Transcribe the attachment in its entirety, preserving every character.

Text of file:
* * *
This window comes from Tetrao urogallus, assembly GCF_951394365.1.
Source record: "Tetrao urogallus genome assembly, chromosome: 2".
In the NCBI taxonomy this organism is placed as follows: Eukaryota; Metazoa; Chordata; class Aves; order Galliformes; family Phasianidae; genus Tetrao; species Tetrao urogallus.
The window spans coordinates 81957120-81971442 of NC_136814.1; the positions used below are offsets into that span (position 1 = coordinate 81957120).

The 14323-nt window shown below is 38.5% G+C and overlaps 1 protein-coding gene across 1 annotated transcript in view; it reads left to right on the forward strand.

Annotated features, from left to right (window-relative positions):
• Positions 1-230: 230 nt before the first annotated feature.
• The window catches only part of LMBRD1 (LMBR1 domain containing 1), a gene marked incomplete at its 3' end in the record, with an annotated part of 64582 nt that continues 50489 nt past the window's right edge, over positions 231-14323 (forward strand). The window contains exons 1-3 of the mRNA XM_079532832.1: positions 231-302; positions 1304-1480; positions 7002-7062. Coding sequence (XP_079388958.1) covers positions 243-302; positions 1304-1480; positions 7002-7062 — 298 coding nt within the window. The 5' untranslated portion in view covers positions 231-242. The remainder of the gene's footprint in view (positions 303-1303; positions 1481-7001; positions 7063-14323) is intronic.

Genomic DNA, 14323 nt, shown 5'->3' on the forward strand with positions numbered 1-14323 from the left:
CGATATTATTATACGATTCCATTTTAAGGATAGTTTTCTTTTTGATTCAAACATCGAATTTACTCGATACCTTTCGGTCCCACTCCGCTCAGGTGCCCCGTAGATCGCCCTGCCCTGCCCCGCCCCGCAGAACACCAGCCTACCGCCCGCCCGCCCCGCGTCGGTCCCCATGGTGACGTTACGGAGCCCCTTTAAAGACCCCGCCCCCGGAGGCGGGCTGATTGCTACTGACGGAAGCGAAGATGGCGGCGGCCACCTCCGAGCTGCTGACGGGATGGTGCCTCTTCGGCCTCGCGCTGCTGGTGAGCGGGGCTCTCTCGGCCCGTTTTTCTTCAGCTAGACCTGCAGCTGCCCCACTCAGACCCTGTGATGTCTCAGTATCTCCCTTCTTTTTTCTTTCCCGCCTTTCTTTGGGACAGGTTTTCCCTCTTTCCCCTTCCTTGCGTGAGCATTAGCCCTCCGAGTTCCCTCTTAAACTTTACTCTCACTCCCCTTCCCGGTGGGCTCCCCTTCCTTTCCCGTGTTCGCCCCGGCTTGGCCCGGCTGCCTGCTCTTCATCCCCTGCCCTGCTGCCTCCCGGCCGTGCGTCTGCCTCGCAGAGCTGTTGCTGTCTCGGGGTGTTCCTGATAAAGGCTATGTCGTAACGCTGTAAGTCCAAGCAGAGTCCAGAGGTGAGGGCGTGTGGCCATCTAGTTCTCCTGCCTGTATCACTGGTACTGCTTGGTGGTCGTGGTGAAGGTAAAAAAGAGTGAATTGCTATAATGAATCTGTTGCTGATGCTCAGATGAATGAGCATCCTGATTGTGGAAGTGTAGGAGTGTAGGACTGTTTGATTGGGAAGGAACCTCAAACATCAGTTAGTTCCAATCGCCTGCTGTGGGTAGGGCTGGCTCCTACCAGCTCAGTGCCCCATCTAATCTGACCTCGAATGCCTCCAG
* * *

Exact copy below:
This window comes from Tetrao urogallus, assembly GCF_951394365.1.
Source record: "Tetrao urogallus genome assembly, chromosome: 2".
In the NCBI taxonomy this organism is placed as follows: Eukaryota; Metazoa; Chordata; class Aves; order Galliformes; family Phasianidae; genus Tetrao; species Tetrao urogallus.
The window spans coordinates 81957120-81971442 of NC_136814.1; the positions used below are offsets into that span (position 1 = coordinate 81957120).

The 14323-nt window shown below is 38.5% G+C and overlaps 1 protein-coding gene across 1 annotated transcript in view; it reads left to right on the forward strand.

Annotated features, from left to right (window-relative positions):
• Positions 1-230: 230 nt before the first annotated feature.
• The window catches only part of LMBRD1 (LMBR1 domain containing 1), a gene marked incomplete at its 3' end in the record, with an annotated part of 64582 nt that continues 50489 nt past the window's right edge, over positions 231-14323 (forward strand). The window contains exons 1-3 of the mRNA XM_079532832.1: positions 231-302; positions 1304-1480; positions 7002-7062. Coding sequence (XP_079388958.1) covers positions 243-302; positions 1304-1480; positions 7002-7062 — 298 coding nt within the window. The 5' untranslated portion in view covers positions 231-242. The remainder of the gene's footprint in view (positions 303-1303; positions 1481-7001; positions 7063-14323) is intronic.

Genomic DNA, 14323 nt, shown 5'->3' on the forward strand with positions numbered 1-14323 from the left:
CGATATTATTATACGATTCCATTTTAAGGATAGTTTTCTTTTTGATTCAAACATCGAATTTACTCGATACCTTTCGGTCCCACTCCGCTCAGGTGCCCCGTAGATCGCCCTGCCCTGCCCCGCCCCGCAGAACACCAGCCTACCGCCCGCCCGCCCCGCGTCGGTCCCCATGGTGACGTTACGGAGCCCCTTTAAAGACCCCGCCCCCGGAGGCGGGCTGATTGCTACTGACGGAAGCGAAGATGGCGGCGGCCACCTCCGAGCTGCTGACGGGATGGTGCCTCTTCGGCCTCGCGCTGCTGGTGAGCGGGGCTCTCTCGGCCCGTTTTTCTTCAGCTAGACCTGCAGCTGCCCCACTCAGACCCTGTGATGTCTCAGTATCTCCCTTCTTTTTTCTTTCCCGCCTTTCTTTGGGACAGGTTTTCCCTCTTTCCCCTTCCTTGCGTGAGCATTAGCCCTCCGAGTTCCCTCTTAAACTTTACTCTCACTCCCCTTCCCGGTGGGCTCCCCTTCCTTTCCCGTGTTCGCCCCGGCTTGGCCCGGCTGCCTGCTCTTCATCCCCTGCCCTGCTGCCTCCCGGCCGTGCGTCTGCCTCGCAGAGCTGTTGCTGTCTCGGGGTGTTCCTGATAAAGGCTATGTCGTAACGCTGTAAGTCCAAGCAGAGTCCAGAGGTGAGGGCGTGTGGCCATCTAGTTCTCCTGCCTGTATCACTGGTACTGCTTGGTGGTCGTGGTGAAGGTAAAAAAGAGTGAATTGCTATAATGAATCTGTTGCTGATGCTCAGATGAATGAGCATCCTGATTGTGGAAGTGTAGGAGTGTAGGACTGTTTGATTGGGAAGGAACCTCAAACATCAGTTAGTTCCAATCGCCTGCTGTGGGTAGGGCTGGCTCCTACCAGCTCAGTGCCCCATCTAATCTGACCTCGAATGCCTCCAG